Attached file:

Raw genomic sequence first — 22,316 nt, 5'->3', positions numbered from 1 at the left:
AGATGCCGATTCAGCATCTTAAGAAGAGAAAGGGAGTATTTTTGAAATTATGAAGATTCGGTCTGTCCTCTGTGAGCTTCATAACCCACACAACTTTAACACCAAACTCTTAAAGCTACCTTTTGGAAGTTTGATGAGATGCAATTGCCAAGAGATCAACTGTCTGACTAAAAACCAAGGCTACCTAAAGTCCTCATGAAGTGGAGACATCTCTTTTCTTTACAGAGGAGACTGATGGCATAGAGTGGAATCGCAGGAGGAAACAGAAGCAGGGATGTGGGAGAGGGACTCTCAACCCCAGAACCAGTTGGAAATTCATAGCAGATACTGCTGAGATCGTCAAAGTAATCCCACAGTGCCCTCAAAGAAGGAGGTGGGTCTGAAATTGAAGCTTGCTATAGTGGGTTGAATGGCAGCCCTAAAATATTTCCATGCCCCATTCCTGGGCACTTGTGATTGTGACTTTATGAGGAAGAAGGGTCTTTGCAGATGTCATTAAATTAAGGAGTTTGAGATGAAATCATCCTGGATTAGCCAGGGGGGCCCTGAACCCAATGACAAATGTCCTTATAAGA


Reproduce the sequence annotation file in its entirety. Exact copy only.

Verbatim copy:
Raw genomic sequence first — 22,316 nt, 5'->3', positions numbered from 1 at the left:
AGATGCCGATTCAGCATCTTAAGAAGAGAAAGGGAGTATTTTTGAAATTATGAAGATTCGGTCTGTCCTCTGTGAGCTTCATAACCCACACAACTTTAACACCAAACTCTTAAAGCTACCTTTTGGAAGTTTGATGAGATGCAATTGCCAAGAGATCAACTGTCTGACTAAAAACCAAGGCTACCTAAAGTCCTCATGAAGTGGAGACATCTCTTTTCTTTACAGAGGAGACTGATGGCATAGAGTGGAATCGCAGGAGGAAACAGAAGCAGGGATGTGGGAGAGGGACTCTCAACCCCAGAACCAGTTGGAAATTCATAGCAGATACTGCTGAGATCGTCAAAGTAATCCCACAGTGCCCTCAAAGAAGGAGGTGGGTCTGAAATTGAAGCTTGCTATAGTGGGTTGAATGGCAGCCCTAAAATATTTCCATGCCCCATTCCTGGGCACTTGTGATTGTGACTTTATGAGGAAGAAGGGTCTTTGCAGATGTCATTAAATTAAGGAGTTTGAGATGAAATCATCCTGGATTAGCCAGGGGGGCCCTGAACCCAATGACAAATGTCCTTATAAGA